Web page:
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Connecting Our Communities

Before the Plate documentary shines light on food production in Ontario

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Ever wondered how the food on your plate is produced? Take a dive into the details of food production in Ontario with a special screening of the documentary ‘Before the Plate’ happening on August 24 at Conestogo Lake Conservation Area.

The movie follows Canadian chef John Horne as he tries to trace back the ingredients he uses in his dishes at his restaurant, all the way back to the farms that they came from.

Event organizer Brett Israel said he hopes the screening will bring advocacy for agriculture in a positive light.

“Even as a farmer, I have very little knowledge of what goes into producing carrots and onions for example, because we raise pigs and grow grains. It’s a really enlightening experience in constructing just one plate,” he said of the documentary.

In a rapidly evolving agricultural landscape there is more to food than meets the eye,  Israel says, there is an underlying pressure for farmers to feed so many people. There’s a challenge to produce more but in a more sustainable way without leaving such an impact on the environment.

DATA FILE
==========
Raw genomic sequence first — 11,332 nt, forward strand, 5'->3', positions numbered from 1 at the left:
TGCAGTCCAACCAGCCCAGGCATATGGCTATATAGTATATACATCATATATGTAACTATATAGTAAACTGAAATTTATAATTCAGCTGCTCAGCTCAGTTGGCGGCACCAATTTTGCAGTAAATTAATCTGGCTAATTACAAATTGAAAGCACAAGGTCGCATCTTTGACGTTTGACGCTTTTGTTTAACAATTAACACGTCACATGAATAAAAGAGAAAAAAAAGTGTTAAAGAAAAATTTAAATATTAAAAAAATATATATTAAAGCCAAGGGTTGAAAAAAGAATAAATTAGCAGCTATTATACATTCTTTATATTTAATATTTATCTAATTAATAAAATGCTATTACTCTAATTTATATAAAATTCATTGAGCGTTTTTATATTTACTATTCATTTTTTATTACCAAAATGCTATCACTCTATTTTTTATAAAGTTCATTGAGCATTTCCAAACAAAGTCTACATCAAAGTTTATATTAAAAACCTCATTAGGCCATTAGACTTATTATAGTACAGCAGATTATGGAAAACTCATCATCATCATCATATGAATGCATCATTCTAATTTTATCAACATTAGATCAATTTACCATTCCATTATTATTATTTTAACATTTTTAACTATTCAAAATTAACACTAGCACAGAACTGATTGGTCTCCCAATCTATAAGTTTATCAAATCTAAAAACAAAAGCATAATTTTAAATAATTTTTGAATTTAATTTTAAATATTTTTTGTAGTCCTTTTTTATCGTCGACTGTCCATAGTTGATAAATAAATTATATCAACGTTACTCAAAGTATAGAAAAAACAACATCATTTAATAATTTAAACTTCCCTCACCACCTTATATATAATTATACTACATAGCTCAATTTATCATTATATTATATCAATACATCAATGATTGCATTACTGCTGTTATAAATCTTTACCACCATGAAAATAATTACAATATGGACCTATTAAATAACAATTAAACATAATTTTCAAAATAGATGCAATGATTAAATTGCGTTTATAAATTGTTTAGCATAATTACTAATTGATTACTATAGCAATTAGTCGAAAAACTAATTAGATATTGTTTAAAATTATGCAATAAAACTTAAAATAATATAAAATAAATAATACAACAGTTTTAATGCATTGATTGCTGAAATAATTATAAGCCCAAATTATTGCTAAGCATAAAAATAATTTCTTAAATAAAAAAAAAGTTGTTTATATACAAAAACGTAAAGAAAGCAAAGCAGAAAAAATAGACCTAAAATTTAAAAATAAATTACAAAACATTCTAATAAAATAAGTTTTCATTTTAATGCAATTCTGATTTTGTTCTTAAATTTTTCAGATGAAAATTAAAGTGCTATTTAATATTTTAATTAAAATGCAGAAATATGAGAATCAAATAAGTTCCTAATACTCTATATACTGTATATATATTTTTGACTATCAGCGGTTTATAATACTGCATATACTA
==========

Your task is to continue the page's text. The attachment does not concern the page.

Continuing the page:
“I hope we can respect what we’re consuming on a greater level so there’s less waste.”

Consumers and producers will be able to come together for a night to enjoy a home cooked dinner provided by Floradale’s own Bonnie Lou’s Cafe, followed by the film screening.

The food will include organic and local food from the area. “Hopefully having a meal beforehand will spark those conversations and then people can reflect upon after the film and go ‘hey, that dinner I had, I bet there was a hardworking producer that went into producing the pig or what not,’” Israel explained.

“We want people to know where their food comes from and that it’s safe,” said Linda McFadden, secretary treasurer at the Wellington Soil and Crop Improvement Association.

Not only does this movie allow people to feel better about the food they are eating, but it can inform people on how to sort out the best buying decisions for themselves or their families.

The documentary unfolds in Horne’s prestigious restaurant, Canoe, located on the 54th floor of a Toronto highrise, where he journey’s from the busy, urban city, to the rural origins of his ingredients. Not only does he investigate where the food comes from but he takes a deeper look at sustaining the food we consume and produce.

The event will start at 6:30 p.m. and will go until 10:30 p.m. Tickets are $5 online at Eventbrite, which include dinner and a movie. The screening is presented by Wellington Soil and Crop Improvement Association.

“Hopefully we leave the evening with a stomach full of good food and our brains with a lot of good information,” said Israel.

 

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